My career goal is to lead a multidisciplinary research team that investigates the developmental pathways between early adversity and anxiety. The lab will implement a cross-species model, using forwards and backwards translation across multiple biological and psychological systems to uncover malleable points of intervention, which can then be age-appropriately targeted to affect change in anxiety symptoms. To effectively lead this future research team, I require intensive training in the fields of microbiology, neuroscience, and developmental psychology. My training to date has provided me with a strong foundation of skills in clinical/developmental psychology, rodent behavior, and molecular neuroscience. My career development plan expands on this skill set to provide essential further training in stress/adversity, development, memory, fMRI, analysis of microbial ecology, and psychopathology. By engaging in this protected training time, I will enter my independent stage of research well prepared to lead the first research team purposefully established to study the development of microbiome-brain interactions following adversity. Research Project: Early experiences of adversity are strong contributors to anxiety disorders. However, the developmental mechanisms underlying the adversity-anxiety link remain elusive. Extensive evidence now implicates two systems in the emergence of anxiety, and which are affected by early adversity: the gastrointestinal microbiome and the hippocampal memory system. While studies have independently found associations between adversity, anxiety, microbial and hippocampal development, the shared and interactive effects of the microbiome and hippocampal memory on the emergence of anxiety symptoms have never been examined. The goal of the proposed project is to produce a longitudinal data set integrating microbial, hippocampal, and memory information across typical and adversity-exposed developing samples and to use this data to uncover predictive pathways that end in anxiety. Specifically, in line with my preliminary data, I will test the hypothesis that adversity effects on anxiety are mediated through a sequential pathway of alterations to the microbiome, and hippocampal memory systems. In one integrated study I will determine the effect of early adversity on microbiome composition across development (Aim 1), before examining the association between the microbiome and hippocampal-based memory maturation in typically developing humans (Aim 2). Finally, in the R00-phase I will determine whether effects of adversity on anxiety occur through the pathway of microbial alterations and hippocampal memory development alterations (Aim 3). Elucidating the independent and interactive contributions of the microbiome and hippocampal memory system to anxiety is essential for identifying treatment targets which can be applied to adversity exposed individuals, benefiting lifespan mental health.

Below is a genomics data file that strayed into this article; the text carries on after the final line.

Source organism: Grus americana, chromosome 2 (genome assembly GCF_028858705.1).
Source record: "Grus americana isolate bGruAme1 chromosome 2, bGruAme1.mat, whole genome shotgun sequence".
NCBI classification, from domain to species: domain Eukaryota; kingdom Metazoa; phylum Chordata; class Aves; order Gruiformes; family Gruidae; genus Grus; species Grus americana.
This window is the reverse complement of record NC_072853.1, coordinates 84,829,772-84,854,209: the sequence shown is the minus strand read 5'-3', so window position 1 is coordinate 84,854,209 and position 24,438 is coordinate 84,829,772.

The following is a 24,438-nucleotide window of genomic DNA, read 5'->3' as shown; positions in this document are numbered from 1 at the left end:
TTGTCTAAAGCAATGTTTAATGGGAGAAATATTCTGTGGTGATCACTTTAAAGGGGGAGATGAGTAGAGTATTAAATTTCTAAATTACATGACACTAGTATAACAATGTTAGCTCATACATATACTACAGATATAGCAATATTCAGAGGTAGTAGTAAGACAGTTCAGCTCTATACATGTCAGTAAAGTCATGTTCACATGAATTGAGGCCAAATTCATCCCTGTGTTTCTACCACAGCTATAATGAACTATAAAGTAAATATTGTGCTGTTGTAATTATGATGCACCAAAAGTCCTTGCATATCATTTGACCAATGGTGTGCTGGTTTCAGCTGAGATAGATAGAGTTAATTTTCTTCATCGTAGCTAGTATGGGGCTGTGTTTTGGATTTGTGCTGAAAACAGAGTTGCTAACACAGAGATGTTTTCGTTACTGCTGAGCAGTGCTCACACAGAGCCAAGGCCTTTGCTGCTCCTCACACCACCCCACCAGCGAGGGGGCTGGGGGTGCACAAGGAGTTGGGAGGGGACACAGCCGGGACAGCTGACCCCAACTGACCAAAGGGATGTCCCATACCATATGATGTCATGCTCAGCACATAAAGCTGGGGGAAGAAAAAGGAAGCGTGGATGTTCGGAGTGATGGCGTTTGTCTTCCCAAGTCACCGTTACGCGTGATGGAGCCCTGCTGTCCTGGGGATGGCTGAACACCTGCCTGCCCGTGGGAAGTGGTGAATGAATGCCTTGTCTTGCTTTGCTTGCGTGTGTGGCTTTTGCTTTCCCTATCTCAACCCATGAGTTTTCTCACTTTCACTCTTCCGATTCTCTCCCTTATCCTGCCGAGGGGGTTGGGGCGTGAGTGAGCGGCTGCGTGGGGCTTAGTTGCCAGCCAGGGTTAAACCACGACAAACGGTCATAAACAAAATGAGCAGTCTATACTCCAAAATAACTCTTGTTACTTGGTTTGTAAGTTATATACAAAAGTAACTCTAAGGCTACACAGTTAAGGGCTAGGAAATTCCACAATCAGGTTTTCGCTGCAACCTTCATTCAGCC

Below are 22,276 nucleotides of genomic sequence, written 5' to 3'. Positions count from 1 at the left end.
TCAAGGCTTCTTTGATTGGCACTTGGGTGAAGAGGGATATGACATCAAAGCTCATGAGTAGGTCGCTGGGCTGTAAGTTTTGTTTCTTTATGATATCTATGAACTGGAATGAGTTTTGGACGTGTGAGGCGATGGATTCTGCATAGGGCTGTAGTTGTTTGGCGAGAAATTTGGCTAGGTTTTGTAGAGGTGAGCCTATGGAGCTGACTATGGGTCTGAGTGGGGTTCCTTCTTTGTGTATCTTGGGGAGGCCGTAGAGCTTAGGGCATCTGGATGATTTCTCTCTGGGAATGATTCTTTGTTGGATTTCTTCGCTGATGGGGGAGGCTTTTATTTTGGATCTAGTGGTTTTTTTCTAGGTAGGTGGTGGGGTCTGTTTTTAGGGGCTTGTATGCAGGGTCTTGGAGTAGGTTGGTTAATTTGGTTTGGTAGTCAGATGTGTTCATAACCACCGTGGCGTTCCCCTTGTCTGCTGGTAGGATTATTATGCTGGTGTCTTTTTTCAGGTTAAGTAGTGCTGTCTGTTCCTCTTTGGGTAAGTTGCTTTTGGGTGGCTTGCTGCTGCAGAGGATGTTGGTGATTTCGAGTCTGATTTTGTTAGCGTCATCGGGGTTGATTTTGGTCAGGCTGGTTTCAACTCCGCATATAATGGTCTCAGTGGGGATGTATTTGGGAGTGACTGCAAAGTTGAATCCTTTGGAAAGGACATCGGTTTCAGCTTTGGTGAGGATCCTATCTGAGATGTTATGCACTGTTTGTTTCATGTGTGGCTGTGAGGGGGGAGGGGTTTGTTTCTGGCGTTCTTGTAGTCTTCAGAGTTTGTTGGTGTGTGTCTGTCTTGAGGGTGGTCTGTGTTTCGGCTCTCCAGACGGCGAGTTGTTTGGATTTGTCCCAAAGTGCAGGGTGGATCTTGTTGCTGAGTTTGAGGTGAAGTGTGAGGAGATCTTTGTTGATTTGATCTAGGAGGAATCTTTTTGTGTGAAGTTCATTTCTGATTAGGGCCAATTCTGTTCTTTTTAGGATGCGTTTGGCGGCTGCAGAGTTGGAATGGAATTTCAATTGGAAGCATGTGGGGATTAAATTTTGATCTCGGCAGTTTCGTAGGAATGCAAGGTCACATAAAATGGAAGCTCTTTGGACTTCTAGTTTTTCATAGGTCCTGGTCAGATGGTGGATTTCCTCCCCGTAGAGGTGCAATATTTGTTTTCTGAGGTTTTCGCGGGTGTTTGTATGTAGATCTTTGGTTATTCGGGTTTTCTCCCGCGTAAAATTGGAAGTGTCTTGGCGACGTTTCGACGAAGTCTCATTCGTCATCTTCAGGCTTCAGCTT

Public Health Relevance

Early adversity is consistently associated with anxiety but the developmental mechanisms underlying the association remain elusive. This proposal examines the effect of adversity on the development of two stress sensitive systems that are related to emotional functioning ? the gastrointestinal microbiome and hippocampal memory system. By establishing their joint and independent effects on childhood anxiety, the proposed project will help to identify the potential of microbial and hippocampal memory systems as targets for anxiety interventions following adversity.

National Institute of Health (NIH)
National Institute of Mental Health (NIMH)
Research Transition Award (R00)
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Special Emphasis Panel (NSS)
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Prabhakar, Janani
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University of California Los Angeles
Schools of Arts and Sciences
Los Angeles
United States
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